Winter brings promise of some exceptional fishing for those anglers who brave the conditions.
A lot of fishos have the perception that the estuaries go quiet during Winter but that is nowhere near the truth, especially in the smaller systems like Tuross, Mummaga, Corunna and Wallaga lakes.
Sure, the fish become a little more sluggish in the colder water but a few minor tackle adjustments and varied techniques you will still catch plenty.
Last Winter in Narooma's Wagonga Inlet we experienced the best Winter action I have seen in 30 years of fishing the place.
The deeper water in the main basin was quiet but the upper reaches in the shallows were brilliant.
The edges from 1m-4m were chockers with whitebait. This was the catalyst for the great action on salmon to 4kg and at times the schools smashed the surface to a foaming mess.
This commotion caused other species to get in on the act with trevally, bream, flathead, tailor, decent snapper and the odd mulloway all hitting soft plastics and bait.
The action continued right through Winter and I think it could all happen again this year. The bait is already here, the salmon are too and I'm sure you can make your own assumptions about the rest.
The smaller estuaries listed above all fish well at this time of year. Concentrate on the shallower margins and use lighter leaders because the water will become clearer as it gets colder.
Use smaller soft plastics and the freshest of bait. I also like to use blades during the cooler months; they work a treat if fished the right way and are dynamite on bream and flathead. The occasional big whiting and blackfish also falls victim these little bits of metal.
Offshore the tuna brigade is in full swing with a heap of school yellowfin of 20kg-35kg falling to trolled lures and cubes. The odd better fish has been caught with the best I've heard of going 67kg.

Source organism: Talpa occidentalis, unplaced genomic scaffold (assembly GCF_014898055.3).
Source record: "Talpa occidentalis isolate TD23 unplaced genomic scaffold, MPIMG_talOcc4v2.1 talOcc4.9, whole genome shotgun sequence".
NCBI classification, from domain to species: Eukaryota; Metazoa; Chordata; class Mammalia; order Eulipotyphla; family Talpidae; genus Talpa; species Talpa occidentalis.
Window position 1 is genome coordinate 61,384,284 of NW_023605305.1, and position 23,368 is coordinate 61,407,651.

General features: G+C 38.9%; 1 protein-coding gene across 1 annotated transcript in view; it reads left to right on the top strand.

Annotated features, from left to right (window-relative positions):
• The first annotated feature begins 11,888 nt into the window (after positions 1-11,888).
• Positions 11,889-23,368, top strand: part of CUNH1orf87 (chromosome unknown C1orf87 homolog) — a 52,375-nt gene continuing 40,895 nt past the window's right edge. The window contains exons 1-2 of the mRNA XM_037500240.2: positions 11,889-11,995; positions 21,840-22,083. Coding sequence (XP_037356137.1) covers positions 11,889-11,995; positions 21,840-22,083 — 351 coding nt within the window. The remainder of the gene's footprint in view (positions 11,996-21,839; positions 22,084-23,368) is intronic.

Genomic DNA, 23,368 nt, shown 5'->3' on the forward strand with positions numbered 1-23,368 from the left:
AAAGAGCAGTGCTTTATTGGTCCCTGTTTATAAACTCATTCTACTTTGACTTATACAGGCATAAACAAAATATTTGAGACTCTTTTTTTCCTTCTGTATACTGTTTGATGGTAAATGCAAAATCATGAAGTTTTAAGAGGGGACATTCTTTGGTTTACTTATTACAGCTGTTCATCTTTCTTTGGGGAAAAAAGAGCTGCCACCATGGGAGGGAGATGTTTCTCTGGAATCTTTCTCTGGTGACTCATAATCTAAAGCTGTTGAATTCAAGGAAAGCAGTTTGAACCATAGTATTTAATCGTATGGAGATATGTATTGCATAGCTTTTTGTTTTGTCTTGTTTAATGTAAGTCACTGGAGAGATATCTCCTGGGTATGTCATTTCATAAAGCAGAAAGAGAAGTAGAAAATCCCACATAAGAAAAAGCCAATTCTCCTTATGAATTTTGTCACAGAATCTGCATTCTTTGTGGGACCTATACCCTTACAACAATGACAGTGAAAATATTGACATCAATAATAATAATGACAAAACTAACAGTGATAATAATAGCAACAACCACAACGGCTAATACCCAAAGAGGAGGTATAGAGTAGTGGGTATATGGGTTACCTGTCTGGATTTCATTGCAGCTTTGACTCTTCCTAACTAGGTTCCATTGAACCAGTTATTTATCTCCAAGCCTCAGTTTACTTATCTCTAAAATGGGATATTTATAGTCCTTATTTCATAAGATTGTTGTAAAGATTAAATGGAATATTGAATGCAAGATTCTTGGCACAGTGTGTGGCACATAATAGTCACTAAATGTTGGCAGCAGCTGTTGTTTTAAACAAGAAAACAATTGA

This month we should see yellowfin of 80kg-plus. The longliners are catching a few around the continental shelf.
There's a stack of bait there from the 70-fathom line out so this is where I'd be concentrating. The water is still 20° out wide but will cool as the month progresses.
With the yellowfin you will find albacore with 20kg albies definitely possible.
If sharks are your quarry then bring the big gear out – every June some massive makos turn up.
The Montague Island kingfish have been good without being spectacular. Some days are better than others, with current direction influencing their feeding habits.
When they are chewing, the northern and south-western corners have been productive, with jigs, live bait and squid all working at times.
There's been a heap of solid bonito around and just maybe a stray yellowfin towards the northern end of the island. This used to be the June hot spot donkey’s years ago and I know of a few locals who got the odd tuna last year at this time.
The salmon have been very good with large numbers available on most beaches. Tilba and Brou have been the pick with great deep gutters.
The fish are responding to a range of methods with cut and whole pilchards on paternoster rigs working well.
Another method here is to have a surf popper on one dropper and a bait on the other. This works extremely well and you will be surprised how many fish get the popper.
With the cooler water expect some jumbo tailor, too. We always get big fish at this time of year with 3kg-plus greenbacks possible.
Those after bream will still get a few fish, try around the estuary entrances. The entrance to Tuross along Blackfellows Beach has been good for bream on beachworms and pipis.
There still may be the odd whiting available although the water is getting colder.
Rock anglers are in the transition month with the pelagics. Salmon, tailor and bonito will still be abundant although kingfish, striped tuna and mackerel tuna will be heading north again, while kings can be big but sporadic.
For the LBG diehards I'd be fishing Mystery Bay to the south of Narooma or the Golf Course Rocks in town; both are relatively safe in moderate seas.
If you’re after a feed, get in line – blackfish, drummer, groper and bream will all be keen for a chew. Dalmeny Headland, the Golf Course Rocks and the southern break-wall should all turn it on.
With the bigger seas lately these species have really played the game and this will continue right through Winter. Baits to try include cunjevoi, prawns, cabbage and crabs.Reads: 1096